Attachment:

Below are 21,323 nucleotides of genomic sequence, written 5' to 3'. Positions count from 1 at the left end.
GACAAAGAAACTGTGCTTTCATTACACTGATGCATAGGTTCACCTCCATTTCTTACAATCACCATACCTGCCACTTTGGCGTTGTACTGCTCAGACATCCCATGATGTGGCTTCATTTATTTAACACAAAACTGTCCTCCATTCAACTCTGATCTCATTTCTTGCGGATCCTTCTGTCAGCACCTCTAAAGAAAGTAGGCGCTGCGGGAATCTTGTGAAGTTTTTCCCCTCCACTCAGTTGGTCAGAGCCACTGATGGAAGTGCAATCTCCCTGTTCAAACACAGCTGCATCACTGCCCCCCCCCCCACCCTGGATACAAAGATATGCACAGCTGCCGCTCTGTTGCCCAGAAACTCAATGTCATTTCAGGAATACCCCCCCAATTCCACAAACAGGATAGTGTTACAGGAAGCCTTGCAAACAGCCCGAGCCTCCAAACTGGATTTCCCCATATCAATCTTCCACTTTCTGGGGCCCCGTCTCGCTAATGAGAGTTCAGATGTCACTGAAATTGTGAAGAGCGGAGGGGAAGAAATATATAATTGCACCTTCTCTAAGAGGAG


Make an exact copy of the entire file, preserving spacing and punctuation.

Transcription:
Below are 21,323 nucleotides of genomic sequence, written 5' to 3'. Positions count from 1 at the left end.
GACAAAGAAACTGTGCTTTCATTACACTGATGCATAGGTTCACCTCCATTTCTTACAATCACCATACCTGCCACTTTGGCGTTGTACTGCTCAGACATCCCATGATGTGGCTTCATTTATTTAACACAAAACTGTCCTCCATTCAACTCTGATCTCATTTCTTGCGGATCCTTCTGTCAGCACCTCTAAAGAAAGTAGGCGCTGCGGGAATCTTGTGAAGTTTTTCCCCTCCACTCAGTTGGTCAGAGCCACTGATGGAAGTGCAATCTCCCTGTTCAAACACAGCTGCATCACTGCCCCCCCCCCCACCCTGGATACAAAGATATGCACAGCTGCCGCTCTGTTGCCCAGAAACTCAATGTCATTTCAGGAATACCCCCCCAATTCCACAAACAGGATAGTGTTACAGGAAGCCTTGCAAACAGCCCGAGCCTCCAAACTGGATTTCCCCATATCAATCTTCCACTTTCTGGGGCCCCGTCTCGCTAATGAGAGTTCAGATGTCACTGAAATTGTGAAGAGCGGAGGGGAAGAAATATATAATTGCACCTTCTCTAAGAGGAG